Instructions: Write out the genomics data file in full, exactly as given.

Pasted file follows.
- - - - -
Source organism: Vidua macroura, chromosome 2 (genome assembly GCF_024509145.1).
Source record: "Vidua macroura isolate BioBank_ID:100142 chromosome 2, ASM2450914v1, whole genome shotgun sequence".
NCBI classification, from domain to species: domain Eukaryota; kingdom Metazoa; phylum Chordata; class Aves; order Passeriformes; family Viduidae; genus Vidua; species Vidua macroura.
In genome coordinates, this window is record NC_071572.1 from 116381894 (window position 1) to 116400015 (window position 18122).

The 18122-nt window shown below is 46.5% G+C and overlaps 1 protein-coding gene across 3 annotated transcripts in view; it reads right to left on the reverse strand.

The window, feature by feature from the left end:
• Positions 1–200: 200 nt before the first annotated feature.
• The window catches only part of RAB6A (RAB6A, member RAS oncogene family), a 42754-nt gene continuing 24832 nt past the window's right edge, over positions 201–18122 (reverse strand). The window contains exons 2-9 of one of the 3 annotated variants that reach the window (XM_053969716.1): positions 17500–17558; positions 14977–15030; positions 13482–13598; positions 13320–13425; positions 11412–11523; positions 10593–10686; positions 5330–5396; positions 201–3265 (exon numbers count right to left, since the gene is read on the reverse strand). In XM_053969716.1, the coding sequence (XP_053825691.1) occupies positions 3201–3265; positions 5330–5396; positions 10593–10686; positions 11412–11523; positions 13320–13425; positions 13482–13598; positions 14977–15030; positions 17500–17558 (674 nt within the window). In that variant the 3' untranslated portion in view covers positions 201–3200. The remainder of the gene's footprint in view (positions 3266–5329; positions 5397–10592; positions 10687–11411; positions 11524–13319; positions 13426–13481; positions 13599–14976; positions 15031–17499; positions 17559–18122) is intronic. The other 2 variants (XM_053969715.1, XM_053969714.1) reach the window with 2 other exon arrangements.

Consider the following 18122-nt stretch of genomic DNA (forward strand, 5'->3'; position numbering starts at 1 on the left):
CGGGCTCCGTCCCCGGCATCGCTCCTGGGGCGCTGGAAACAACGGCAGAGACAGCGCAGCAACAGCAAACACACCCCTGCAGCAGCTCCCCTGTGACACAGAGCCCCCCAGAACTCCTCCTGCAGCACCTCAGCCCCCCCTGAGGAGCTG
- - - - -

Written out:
Source organism: Vidua macroura, chromosome 2 (genome assembly GCF_024509145.1).
Source record: "Vidua macroura isolate BioBank_ID:100142 chromosome 2, ASM2450914v1, whole genome shotgun sequence".
NCBI classification, from domain to species: domain Eukaryota; kingdom Metazoa; phylum Chordata; class Aves; order Passeriformes; family Viduidae; genus Vidua; species Vidua macroura.
In genome coordinates, this window is record NC_071572.1 from 116381894 (window position 1) to 116400015 (window position 18122).

The 18122-nt window shown below is 46.5% G+C and overlaps 1 protein-coding gene across 3 annotated transcripts in view; it reads right to left on the reverse strand.

The window, feature by feature from the left end:
• Positions 1–200: 200 nt before the first annotated feature.
• The window catches only part of RAB6A (RAB6A, member RAS oncogene family), a 42754-nt gene continuing 24832 nt past the window's right edge, over positions 201–18122 (reverse strand). The window contains exons 2-9 of one of the 3 annotated variants that reach the window (XM_053969716.1): positions 17500–17558; positions 14977–15030; positions 13482–13598; positions 13320–13425; positions 11412–11523; positions 10593–10686; positions 5330–5396; positions 201–3265 (exon numbers count right to left, since the gene is read on the reverse strand). In XM_053969716.1, the coding sequence (XP_053825691.1) occupies positions 3201–3265; positions 5330–5396; positions 10593–10686; positions 11412–11523; positions 13320–13425; positions 13482–13598; positions 14977–15030; positions 17500–17558 (674 nt within the window). In that variant the 3' untranslated portion in view covers positions 201–3200. The remainder of the gene's footprint in view (positions 3266–5329; positions 5397–10592; positions 10687–11411; positions 11524–13319; positions 13426–13481; positions 13599–14976; positions 15031–17499; positions 17559–18122) is intronic. The other 2 variants (XM_053969715.1, XM_053969714.1) reach the window with 2 other exon arrangements.

Consider the following 18122-nt stretch of genomic DNA (forward strand, 5'->3'; position numbering starts at 1 on the left):
CGGGCTCCGTCCCCGGCATCGCTCCTGGGGCGCTGGAAACAACGGCAGAGACAGCGCAGCAACAGCAAACACACCCCTGCAGCAGCTCCCCTGTGACACAGAGCCCCCCAGAACTCCTCCTGCAGCACCTCAGCCCCCCCTGAGGAGCTG